In an effort to help the U.S. economy recover, the Federal Reserve has lowered interest rates to historically low levels. Furthermore, the Fed has announced its intent to keep interest rates low until 2014. Classic income-producing investments such as savings accounts, certificates of deposit, and money market funds pay next to nothing. Borrowers are being rewarded but savers are being punished.
Low interest rates may have spurred the economy somewhat, but they have been devastating for retired people who have a low tolerance for risk. Investors and their advisors are turning toward alternatives that pay higher returns, but these vehicles necessarily carry higher risk. Among these alternatives, some investors are considering the purchase of stocks that pay reliable dividends.
Critics of dividend-paying stocks argue that companies paying dividends are weak because they should be investing their cash back into the company to foster growth. These critics would clearly be in the growth stock camp, where capital gains are expected to provide the bulk of investment returns. Proponents of dividend-paying stocks feel that companies sharing their profits with shareholders reward investors and capture their loyalty.
How important have dividends been over long periods of time? One study examined the components of total equity returns of U.S. stocks from 1802 to 2002. Over this 200-year period, dividends accounted for 5.8% of the 7.9% of total annualized returns.1 Another study of global stocks from 1900 to 2005 found that the real return across seventeen countries averaged about 5%, while the average dividend yield was 4.5%.2 In other words, dividends provided 90% of the return.
Studies also show that dividend-paying stocks hold up much better than their non-dividend paying counterparts during bear markets. The two above research papers, as well as many others, support the tenet that dividend-paying stocks have provided higher cumulative returns with lower levels of volatility than non-dividend paying stocks.
It is important that investors don’t fall into the trap of buying stocks merely because they have high dividend yields. The unwary investor could purchase financially unstable companies such as banks that hold debt with questionable value. Other companies may temporarily pay a high dividend to maintain a positive image with its shareholders, even though current and future earnings will not support the dividend payments. To minimize risk, investors must consider the financial strength of companies through an in-depth screening process.
In response to client requests, one of Net Worth Advisory Group’s recent research projects created a portfolio of dividend-paying stocks in large, financially-stable companies that have relatively high dividend yields. Two portfolios of dividend-paying stocks were used as a basis for our research: 1), The SPDR Standard & Poors Dividend exchange traded fund (SDY); and 2), the Dividend Yield Folio at Folio Investments.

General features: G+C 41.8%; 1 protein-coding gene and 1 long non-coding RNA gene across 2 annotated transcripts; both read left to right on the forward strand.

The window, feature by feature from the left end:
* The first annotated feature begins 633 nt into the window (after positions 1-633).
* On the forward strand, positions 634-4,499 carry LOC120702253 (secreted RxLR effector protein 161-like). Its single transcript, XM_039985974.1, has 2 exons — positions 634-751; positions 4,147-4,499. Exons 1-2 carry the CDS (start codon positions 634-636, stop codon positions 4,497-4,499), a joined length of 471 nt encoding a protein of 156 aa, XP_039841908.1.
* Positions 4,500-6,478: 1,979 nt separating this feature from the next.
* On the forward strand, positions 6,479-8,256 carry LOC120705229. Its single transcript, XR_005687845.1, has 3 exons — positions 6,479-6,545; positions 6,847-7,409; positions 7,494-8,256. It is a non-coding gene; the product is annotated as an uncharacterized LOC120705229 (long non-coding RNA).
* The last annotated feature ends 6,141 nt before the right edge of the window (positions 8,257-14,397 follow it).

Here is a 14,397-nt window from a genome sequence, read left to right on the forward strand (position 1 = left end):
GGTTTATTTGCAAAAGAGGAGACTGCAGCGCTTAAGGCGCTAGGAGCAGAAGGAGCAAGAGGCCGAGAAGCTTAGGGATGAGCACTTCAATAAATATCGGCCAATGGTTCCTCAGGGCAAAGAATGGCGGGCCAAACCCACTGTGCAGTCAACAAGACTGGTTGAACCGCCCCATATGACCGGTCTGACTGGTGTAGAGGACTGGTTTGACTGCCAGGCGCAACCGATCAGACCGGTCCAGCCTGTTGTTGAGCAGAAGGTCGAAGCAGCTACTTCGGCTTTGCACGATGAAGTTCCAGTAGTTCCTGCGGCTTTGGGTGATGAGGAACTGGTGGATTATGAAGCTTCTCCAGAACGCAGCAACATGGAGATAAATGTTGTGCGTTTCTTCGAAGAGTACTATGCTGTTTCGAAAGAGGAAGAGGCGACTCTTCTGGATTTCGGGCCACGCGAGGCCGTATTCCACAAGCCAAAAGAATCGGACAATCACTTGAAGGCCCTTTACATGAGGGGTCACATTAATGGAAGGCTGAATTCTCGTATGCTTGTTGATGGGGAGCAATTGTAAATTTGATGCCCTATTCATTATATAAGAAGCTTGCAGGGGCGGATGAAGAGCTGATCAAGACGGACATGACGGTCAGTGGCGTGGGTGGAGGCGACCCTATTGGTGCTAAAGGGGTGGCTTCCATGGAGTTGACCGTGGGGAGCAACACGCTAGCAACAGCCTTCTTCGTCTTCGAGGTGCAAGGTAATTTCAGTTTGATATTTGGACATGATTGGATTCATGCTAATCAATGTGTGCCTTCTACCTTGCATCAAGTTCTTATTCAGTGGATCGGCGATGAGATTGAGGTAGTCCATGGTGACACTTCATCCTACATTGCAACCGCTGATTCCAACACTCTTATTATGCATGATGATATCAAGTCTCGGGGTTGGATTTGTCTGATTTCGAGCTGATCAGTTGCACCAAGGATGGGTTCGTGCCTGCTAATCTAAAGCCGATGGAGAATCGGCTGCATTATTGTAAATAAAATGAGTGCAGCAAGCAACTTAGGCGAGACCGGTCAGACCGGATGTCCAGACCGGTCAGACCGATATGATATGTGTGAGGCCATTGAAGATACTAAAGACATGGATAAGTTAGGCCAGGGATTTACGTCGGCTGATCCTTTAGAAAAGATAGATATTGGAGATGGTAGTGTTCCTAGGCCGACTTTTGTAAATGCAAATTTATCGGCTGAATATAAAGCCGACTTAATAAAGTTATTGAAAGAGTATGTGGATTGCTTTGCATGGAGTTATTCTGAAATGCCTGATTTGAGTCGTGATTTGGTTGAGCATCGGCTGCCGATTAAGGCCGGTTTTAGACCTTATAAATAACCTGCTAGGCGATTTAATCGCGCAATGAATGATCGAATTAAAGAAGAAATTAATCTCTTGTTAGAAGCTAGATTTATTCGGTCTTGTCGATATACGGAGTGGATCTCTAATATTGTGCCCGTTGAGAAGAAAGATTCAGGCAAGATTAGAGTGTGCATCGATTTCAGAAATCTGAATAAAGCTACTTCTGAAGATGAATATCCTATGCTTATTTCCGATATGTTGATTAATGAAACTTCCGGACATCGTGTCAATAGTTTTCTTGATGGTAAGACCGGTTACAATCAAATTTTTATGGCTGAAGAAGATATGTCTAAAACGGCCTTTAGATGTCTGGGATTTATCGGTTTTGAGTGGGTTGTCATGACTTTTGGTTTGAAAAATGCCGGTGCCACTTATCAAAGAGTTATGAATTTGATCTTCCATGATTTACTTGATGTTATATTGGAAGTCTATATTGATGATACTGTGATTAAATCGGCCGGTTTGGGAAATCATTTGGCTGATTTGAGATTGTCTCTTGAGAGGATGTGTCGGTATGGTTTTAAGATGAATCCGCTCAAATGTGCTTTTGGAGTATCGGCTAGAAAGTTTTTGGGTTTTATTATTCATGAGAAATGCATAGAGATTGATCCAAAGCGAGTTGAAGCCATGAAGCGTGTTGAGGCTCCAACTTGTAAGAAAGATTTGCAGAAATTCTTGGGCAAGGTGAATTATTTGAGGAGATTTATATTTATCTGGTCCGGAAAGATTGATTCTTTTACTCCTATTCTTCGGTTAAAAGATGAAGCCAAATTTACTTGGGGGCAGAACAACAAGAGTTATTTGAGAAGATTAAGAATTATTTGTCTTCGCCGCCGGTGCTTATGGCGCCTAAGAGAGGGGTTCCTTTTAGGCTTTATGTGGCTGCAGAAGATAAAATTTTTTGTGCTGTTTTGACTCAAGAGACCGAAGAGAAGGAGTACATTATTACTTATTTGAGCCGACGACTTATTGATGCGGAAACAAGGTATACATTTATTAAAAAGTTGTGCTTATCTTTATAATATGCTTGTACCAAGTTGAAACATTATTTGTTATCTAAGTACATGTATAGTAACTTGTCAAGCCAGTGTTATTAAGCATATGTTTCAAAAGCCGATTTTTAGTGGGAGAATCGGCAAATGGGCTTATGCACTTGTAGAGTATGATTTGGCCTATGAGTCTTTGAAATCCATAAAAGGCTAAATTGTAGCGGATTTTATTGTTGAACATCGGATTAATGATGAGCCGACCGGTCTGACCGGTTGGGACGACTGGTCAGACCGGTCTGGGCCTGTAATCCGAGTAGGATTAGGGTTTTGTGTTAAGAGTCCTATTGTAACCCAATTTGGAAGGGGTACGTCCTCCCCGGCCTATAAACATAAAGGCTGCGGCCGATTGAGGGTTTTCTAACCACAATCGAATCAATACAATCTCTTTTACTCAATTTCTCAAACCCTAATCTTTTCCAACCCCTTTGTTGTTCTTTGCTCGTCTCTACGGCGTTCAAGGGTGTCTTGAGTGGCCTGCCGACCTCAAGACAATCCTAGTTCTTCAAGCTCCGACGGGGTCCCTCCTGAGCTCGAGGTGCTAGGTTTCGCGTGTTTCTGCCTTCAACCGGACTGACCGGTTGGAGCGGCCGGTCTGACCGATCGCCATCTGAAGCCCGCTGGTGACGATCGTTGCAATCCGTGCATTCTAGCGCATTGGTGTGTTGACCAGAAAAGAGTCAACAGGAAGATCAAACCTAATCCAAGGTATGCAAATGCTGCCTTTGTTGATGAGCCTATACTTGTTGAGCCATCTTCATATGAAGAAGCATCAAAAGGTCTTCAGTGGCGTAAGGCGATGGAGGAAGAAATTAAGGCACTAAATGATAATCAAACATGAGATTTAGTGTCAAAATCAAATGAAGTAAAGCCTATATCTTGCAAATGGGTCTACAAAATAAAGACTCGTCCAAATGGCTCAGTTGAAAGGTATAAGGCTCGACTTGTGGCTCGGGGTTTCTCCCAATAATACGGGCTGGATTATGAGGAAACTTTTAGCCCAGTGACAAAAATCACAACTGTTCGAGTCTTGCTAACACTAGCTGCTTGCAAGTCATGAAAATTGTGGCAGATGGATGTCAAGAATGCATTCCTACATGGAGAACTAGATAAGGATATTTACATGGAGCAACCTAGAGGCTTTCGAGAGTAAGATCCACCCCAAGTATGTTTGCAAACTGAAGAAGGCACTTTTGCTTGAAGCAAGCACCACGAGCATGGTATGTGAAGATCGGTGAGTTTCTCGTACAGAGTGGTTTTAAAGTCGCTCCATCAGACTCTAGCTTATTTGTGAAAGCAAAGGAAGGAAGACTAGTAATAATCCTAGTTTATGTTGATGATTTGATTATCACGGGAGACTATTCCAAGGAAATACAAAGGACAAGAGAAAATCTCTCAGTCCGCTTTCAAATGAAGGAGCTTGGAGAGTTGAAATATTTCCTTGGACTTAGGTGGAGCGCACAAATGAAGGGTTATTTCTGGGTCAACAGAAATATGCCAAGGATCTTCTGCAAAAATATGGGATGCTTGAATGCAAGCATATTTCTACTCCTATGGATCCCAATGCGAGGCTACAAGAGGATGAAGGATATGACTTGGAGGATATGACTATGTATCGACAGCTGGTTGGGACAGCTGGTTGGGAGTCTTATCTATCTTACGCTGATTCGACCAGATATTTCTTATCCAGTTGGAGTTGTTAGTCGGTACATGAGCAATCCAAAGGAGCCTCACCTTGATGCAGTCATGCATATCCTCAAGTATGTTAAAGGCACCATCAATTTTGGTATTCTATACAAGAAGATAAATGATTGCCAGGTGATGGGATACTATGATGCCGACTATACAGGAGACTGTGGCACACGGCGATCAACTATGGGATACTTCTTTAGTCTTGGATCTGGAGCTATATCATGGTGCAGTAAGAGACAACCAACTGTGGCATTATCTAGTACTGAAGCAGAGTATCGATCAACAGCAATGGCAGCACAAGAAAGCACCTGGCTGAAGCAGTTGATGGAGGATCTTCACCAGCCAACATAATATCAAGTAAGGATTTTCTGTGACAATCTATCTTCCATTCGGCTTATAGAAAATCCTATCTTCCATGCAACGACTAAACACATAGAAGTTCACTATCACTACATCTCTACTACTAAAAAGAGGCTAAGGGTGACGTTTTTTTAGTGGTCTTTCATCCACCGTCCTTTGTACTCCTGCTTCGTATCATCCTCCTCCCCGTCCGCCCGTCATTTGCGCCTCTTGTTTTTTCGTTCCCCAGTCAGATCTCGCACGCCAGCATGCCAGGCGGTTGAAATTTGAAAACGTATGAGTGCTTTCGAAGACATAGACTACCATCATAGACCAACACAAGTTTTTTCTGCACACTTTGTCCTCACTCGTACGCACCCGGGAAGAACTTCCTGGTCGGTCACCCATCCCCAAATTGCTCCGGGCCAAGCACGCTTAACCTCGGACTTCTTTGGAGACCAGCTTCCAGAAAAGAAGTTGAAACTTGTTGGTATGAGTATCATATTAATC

The SPDR S&P Dividend exchange-traded fund (ETF) consists of 60 stocks and seeks to closely match the returns and characteristics of the S&P High Yield Dividend Aristocrats Index. Folio Investments created the Dividend Yield Folio by choosing the largest 100 companies with the highest overall dividend, adjusted for market capitalization, utilizing the principles of fundamental investment analysis.
Of the 160 total stocks analyzed, 80 passed our rigorous filtering process. As a consequence, we appropriately named the group of 80 companies the “Dividend 80” portfolio. To create our model, we allocated funds evenly among the eighty stocks -- thus each stock represents 1.25% of the portfolio. Statistics over the last ten years produced results that supported the independent research we have cited in this article.
A Morningstar Principia® portfolio snapshot shows that the Dividend 80 portfolio would have significantly out-performed the S&P 500 over the last one-year, three-year, five-year, and ten-year periods. During the last ten years, the S&P 500 experienced its largest twelve-month loss of -44.85% between March 1, 2008 and February 28, 2009. The Dividend 80 portfolio would have lost -33.26% in the same twelve-month period.
Another test shows that during a shorter, five-year period from 2/21/2007 through 2/17/2012, the Dividend 80 portfolio would have produced a total return of 27.80%. During this same period, the S&P 500 Index including dividends had a total return of 4.05%, and the SPDR S&P Dividend exchange-traded fund had a return of 7.41%.
We are concerned when any investment method becomes too popular. If investors were to pile into dividend-paying stocks, their prices would increase and yields would decline. We don’t believe the market is close to that point yet, but the possibility of such a trend deserves our vigilance.
Whereas dividend-paying stocks don’t offer the security of savings accounts or CDs, they have an important role to play as one of the sectors in a well-allocated investment portfolio. Investing in dividend stocks is accompanied by higher market risk, but investors with a twenty to thirty-year investment horizon should be willing to accept some market risk in order to combat inflation.
Please let me know if you are interested in learning more about the “Dividend 80” folio.
1. Robert D. Arnott, “Dividends and the Three Dwarfs.” Editor’s Corner, Financial Analysis Journal, 2003.
2. “The Worldwide Equity Premium: A Smaller Puzzle” by Elroy Dimson, Paul March and Mike Staunton, 2006.
Past performance is not a guarantee of future returns. Dividend yields can change over time. Dividend paying stocks are subject to fluctuations in market value. The Dividend 80 Portfolio is only available only on the custodial platform at Folio Investments.